Recently, fabrics made from recycled materials – a combination of post-industrial and post-consumer plastic waste – have been introduced to the market. In comparison to virgin polyester, a common material used for some window shading fabrics, the materials used to create these fabrics reduce energy consumption by more than six percent, water consumption by nearly 50 percent, and greenhouse gas emissions by more than 34 percent.
HEALTH AND SAFETY
With the Environmental Protection Agency (EPA) ranking indoor air pollution among the top five environmental dangers, indoor air quality is an increasingly common challenge in the United States. In both homes and commercial buildings, this is often attributed to volatile organic compounds (VOCs), which can be found in anything from paint, flooring and cleaning products to furnishings and window fabrics. Additionally, the health effects of VOCs vary greatly but some risks of “exposure to elevated levels of VOCs may cause irritation to the eyes, nose, and throat. Headaches, nausea, and nerve problems can also occur.”[iv] Taking into consideration that the average American spends more than 90 percent of their time inside, VOCs and their impact on indoor air quality are of the utmost importance.
Manufacturers are working diligently to address indoor air quality concerns and develop and produce low VOC products. Several certifications are available to help specifiers make informed product selections. Once the product passes tests for indoor pollutant emissions it receives GREENGUARD® certification.
Fabrics that are RoHS (Restriction of Hazardous Substances) compliant are also a critical factor in the health and safety of the occupants. RoHS-compliant fabrics have been tested and rated for safe levels of heavy metals such as lead, mercury, cadmium, hexavalent chromium, PBB (polybromiated biphenyls) and PBDE (polybrominated diphenyl ether).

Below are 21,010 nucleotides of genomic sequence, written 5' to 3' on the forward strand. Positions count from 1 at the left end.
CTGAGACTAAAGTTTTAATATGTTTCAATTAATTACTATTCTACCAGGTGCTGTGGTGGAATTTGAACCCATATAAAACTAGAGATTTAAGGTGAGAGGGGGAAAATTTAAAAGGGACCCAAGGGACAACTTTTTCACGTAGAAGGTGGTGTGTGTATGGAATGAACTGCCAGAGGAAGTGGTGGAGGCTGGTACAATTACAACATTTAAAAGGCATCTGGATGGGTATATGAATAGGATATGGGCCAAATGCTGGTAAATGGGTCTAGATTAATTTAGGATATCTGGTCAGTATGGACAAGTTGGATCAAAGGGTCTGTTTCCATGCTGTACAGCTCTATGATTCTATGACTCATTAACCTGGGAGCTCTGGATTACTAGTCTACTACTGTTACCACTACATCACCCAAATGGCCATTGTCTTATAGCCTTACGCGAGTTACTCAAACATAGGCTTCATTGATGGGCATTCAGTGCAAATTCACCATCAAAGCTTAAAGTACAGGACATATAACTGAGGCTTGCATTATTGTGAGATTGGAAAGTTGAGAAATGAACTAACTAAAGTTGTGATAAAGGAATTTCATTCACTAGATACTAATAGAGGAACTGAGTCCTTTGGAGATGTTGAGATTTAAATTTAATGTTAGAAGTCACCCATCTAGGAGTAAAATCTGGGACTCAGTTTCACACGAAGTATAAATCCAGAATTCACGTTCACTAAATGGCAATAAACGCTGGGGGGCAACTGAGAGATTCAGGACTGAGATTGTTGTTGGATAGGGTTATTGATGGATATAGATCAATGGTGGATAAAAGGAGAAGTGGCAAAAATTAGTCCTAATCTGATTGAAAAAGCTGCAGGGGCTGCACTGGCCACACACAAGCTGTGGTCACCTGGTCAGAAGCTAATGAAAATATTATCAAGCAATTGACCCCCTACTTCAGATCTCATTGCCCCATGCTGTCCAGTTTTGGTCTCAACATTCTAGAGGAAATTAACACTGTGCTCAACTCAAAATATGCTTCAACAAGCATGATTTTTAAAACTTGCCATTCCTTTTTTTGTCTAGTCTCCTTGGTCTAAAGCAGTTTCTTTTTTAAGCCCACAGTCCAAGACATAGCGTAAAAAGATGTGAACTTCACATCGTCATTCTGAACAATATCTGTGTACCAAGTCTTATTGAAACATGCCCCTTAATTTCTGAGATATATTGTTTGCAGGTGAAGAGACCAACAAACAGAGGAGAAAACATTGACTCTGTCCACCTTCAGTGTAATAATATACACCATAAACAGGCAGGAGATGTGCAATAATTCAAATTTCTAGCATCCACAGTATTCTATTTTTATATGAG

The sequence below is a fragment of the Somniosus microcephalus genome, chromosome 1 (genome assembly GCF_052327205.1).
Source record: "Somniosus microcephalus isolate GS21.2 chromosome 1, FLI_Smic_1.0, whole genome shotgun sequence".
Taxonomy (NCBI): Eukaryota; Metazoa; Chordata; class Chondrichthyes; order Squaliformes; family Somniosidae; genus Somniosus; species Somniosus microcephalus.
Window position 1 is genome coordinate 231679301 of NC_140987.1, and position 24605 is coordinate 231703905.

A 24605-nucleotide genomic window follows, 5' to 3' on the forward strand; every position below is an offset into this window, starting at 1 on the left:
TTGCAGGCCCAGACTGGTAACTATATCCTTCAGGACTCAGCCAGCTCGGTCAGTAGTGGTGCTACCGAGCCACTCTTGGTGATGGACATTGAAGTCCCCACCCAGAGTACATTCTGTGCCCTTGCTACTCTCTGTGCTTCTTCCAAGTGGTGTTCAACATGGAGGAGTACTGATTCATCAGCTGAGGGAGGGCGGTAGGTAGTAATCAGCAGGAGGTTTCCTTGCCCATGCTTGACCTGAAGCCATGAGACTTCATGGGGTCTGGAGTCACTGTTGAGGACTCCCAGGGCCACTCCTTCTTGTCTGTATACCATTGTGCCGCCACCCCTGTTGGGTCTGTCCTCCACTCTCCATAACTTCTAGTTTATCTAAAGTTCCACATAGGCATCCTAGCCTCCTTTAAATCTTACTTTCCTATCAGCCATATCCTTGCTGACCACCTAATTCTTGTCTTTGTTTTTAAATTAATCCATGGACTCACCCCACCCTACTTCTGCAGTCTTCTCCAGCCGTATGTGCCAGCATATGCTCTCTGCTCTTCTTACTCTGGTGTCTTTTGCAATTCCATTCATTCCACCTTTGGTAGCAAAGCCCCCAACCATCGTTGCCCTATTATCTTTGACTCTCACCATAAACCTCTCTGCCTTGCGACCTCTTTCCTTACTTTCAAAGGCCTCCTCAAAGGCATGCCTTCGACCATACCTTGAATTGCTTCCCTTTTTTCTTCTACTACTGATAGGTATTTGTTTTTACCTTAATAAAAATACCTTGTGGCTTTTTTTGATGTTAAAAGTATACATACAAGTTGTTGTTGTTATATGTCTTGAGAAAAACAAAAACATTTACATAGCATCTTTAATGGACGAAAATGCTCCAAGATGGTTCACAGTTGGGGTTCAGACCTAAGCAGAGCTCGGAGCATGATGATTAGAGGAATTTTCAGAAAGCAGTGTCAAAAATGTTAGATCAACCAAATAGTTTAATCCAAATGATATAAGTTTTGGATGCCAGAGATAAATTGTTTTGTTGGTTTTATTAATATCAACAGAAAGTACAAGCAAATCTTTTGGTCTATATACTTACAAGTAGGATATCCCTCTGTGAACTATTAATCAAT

Architect Richard Rogers once said, “My passion and great enjoyment for architecture, and the reason the older I get the more I enjoy it, is because I believe we - architects - can effect the quality of life of the people.” Buildings, after all, are made for the people who occupy them. There is not necessarily a singular factor that makes a product right for specification or application. Each component of a building weaves together with the other to create a fabric that allows occupants to heal, learn, work, live and create in beautiful, healthy and environmentally responsible spaces.
About the Author:
Ali Fisher joined Mermet in 2010 and manages fabric development, testing and certification for the company. Her broad experience in fabric fenestration testing and data analysis have contributed to the creation of several award-winning high performance sunscreen fabrics for Mermet.
[i] U.S. Department of Energy (DOE); Buildings Energy Data Book; http://buildingsdatabook.eren.doe.gov/ChapterIntro3.aspx
[ii] U.S. Department of Energy (DOE); Buildings Energy Data Book; http://buildingsdatabook.eren.doe.gov/ChapterIntro3.aspx
[iii] Cradle to Cradle CertifiedCM is a certification mark of MBDC.